Video - Wealth and Power in America: Social Class, Income Distribution, Finance and the American Dream


Videa Saab 9-1 Wealth and Power in America: Social Class, Income Distribution, Finance and the American Dream



Wealth and Power in America: Social Class, Income Distribution, Finance and the American Dream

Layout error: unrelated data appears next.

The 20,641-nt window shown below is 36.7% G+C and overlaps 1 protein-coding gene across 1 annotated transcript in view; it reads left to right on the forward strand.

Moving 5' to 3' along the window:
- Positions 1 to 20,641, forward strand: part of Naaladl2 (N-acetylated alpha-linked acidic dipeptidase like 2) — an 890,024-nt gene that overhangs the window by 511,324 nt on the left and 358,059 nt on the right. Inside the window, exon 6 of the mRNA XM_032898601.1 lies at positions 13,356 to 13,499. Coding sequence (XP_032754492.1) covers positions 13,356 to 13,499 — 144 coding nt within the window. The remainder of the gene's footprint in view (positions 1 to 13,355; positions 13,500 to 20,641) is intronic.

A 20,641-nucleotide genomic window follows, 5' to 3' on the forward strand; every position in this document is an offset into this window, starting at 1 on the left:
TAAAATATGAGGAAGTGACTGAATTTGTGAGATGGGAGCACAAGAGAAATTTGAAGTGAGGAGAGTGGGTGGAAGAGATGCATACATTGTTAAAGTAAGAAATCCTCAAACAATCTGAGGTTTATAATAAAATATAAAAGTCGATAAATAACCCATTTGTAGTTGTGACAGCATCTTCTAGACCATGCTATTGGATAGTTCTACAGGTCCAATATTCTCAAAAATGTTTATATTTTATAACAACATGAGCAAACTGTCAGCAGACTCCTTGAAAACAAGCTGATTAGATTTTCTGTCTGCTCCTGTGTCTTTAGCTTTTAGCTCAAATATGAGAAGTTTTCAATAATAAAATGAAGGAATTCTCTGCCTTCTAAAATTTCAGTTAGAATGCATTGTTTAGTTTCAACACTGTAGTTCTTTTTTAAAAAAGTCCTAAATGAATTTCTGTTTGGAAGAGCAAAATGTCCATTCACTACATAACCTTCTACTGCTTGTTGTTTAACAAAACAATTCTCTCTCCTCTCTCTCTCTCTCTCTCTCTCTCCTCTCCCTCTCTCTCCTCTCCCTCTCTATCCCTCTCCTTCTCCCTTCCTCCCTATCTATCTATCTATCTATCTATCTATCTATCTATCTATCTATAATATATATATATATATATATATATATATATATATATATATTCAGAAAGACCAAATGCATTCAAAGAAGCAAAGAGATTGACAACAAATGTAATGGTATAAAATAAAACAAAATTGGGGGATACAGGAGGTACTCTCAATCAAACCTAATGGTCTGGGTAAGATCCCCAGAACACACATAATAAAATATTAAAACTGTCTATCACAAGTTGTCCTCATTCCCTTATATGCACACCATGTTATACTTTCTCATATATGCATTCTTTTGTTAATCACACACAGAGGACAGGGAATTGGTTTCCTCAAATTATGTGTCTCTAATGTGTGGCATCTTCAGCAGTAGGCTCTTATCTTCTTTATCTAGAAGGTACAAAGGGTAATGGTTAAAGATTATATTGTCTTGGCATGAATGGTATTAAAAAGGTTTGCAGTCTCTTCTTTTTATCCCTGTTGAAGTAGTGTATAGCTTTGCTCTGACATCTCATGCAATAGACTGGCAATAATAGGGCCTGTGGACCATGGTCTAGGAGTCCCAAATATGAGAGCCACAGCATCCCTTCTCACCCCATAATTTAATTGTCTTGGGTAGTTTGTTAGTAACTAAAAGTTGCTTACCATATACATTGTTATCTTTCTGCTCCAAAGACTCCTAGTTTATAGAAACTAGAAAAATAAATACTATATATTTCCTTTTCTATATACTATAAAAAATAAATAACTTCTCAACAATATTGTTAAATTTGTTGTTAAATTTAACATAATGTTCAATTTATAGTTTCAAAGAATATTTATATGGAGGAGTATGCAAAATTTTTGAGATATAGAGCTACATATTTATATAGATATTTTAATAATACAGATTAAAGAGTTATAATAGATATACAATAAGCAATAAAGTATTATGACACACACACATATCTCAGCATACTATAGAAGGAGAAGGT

thefilmarchive.org Wealth in the United States is commonly measured in terms of net worth, which is the sum of all assets, including home equity, minus all liabilities. For example, a household in possession of an $800000 house, $5000 in mutual funds, $30000 in cars, $20000 worth of stock in their own company, and a $45000 IRA would have assets totaling $900000. Assuming that this household would have a $250000 mortgage, $40000 in car loans, and $10000 in credit card debt, its debts would total $300000. Subtracting the debts from the worth of this household's assets (900000 - $300000 = $600000), this household would have a net worth of $600000. Net worth can vary with fluctuations in value of the underlying assets. The wealth—more specifically, the median net worth—of households in the United States is varied with relation to race, education, geographic location and gender. As one would expect, households with greater income feature the highest net worths, though high income cannot be taken as an always accurate indicator of net worth. Overall the number of wealthier households is on the rise, with baby boomers hitting the highs of their careers. In addition, wealth is unevenly distributed, with the wealthiest 25% of US households owning 87% of the wealth in the United States, which was $54.2 trillion in 2009. When observing the changes in the wealth among American households, one can note an increase in wealthier individuals and a decrease in the number of poor ...

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